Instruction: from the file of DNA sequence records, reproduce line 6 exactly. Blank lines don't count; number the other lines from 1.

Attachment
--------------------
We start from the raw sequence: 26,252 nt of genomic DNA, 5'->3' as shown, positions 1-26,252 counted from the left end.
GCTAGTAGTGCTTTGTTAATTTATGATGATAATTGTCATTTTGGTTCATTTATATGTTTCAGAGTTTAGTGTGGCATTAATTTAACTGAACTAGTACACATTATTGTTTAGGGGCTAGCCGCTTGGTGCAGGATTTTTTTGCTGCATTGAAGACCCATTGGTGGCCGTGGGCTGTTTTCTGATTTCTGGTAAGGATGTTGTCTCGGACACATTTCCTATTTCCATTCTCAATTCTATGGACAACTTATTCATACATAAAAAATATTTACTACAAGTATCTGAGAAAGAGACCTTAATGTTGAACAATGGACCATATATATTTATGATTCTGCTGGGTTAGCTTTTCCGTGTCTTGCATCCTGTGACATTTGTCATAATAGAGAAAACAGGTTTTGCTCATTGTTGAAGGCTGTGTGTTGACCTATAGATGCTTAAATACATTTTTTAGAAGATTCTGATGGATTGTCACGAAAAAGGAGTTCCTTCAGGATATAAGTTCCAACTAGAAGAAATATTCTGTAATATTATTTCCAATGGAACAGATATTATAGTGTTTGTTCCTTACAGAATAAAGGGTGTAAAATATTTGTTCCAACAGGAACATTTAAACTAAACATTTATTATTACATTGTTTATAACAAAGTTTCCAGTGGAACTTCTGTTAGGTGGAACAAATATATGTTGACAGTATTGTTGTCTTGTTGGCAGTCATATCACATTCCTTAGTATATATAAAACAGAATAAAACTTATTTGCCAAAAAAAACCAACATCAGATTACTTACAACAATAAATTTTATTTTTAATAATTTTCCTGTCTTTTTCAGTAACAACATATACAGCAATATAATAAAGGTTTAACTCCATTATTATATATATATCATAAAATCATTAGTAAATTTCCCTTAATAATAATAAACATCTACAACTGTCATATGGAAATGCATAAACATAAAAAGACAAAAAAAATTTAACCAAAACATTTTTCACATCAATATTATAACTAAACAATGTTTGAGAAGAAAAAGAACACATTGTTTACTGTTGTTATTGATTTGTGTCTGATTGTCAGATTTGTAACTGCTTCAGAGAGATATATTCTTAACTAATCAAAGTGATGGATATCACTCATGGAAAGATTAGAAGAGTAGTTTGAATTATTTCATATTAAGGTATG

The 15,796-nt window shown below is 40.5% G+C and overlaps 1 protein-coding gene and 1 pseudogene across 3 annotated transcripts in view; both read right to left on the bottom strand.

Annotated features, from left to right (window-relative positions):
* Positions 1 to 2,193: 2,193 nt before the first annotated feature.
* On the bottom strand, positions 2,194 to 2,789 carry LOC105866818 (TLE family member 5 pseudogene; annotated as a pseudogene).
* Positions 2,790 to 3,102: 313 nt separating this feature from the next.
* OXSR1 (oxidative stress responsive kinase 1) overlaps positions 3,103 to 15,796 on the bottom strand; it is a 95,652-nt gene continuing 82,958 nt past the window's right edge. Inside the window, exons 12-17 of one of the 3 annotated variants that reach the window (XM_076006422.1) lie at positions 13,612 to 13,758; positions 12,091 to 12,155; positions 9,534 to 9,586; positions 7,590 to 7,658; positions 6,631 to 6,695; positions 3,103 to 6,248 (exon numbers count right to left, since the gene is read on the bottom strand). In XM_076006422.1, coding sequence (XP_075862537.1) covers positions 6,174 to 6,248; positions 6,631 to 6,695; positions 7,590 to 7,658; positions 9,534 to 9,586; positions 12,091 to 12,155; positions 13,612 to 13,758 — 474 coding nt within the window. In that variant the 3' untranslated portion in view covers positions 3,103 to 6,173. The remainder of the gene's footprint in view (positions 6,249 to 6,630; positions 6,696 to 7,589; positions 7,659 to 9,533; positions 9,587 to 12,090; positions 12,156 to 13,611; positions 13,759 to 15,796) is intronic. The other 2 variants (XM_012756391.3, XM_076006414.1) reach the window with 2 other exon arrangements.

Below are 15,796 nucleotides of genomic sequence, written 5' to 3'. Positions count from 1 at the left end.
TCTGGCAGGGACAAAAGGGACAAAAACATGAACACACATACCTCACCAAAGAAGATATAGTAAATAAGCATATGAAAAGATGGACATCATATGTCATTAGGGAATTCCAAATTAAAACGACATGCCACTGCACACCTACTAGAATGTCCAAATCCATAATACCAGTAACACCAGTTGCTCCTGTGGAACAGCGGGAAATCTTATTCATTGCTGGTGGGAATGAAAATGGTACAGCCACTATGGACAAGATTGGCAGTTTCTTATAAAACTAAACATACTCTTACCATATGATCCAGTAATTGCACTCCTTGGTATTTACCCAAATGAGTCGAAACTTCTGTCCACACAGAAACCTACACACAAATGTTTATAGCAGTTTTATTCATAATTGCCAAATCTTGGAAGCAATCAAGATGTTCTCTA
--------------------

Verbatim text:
* On the bottom strand, positions 2,194 to 2,789 carry LOC105866818 (TLE family member 5 pseudogene; annotated as a pseudogene).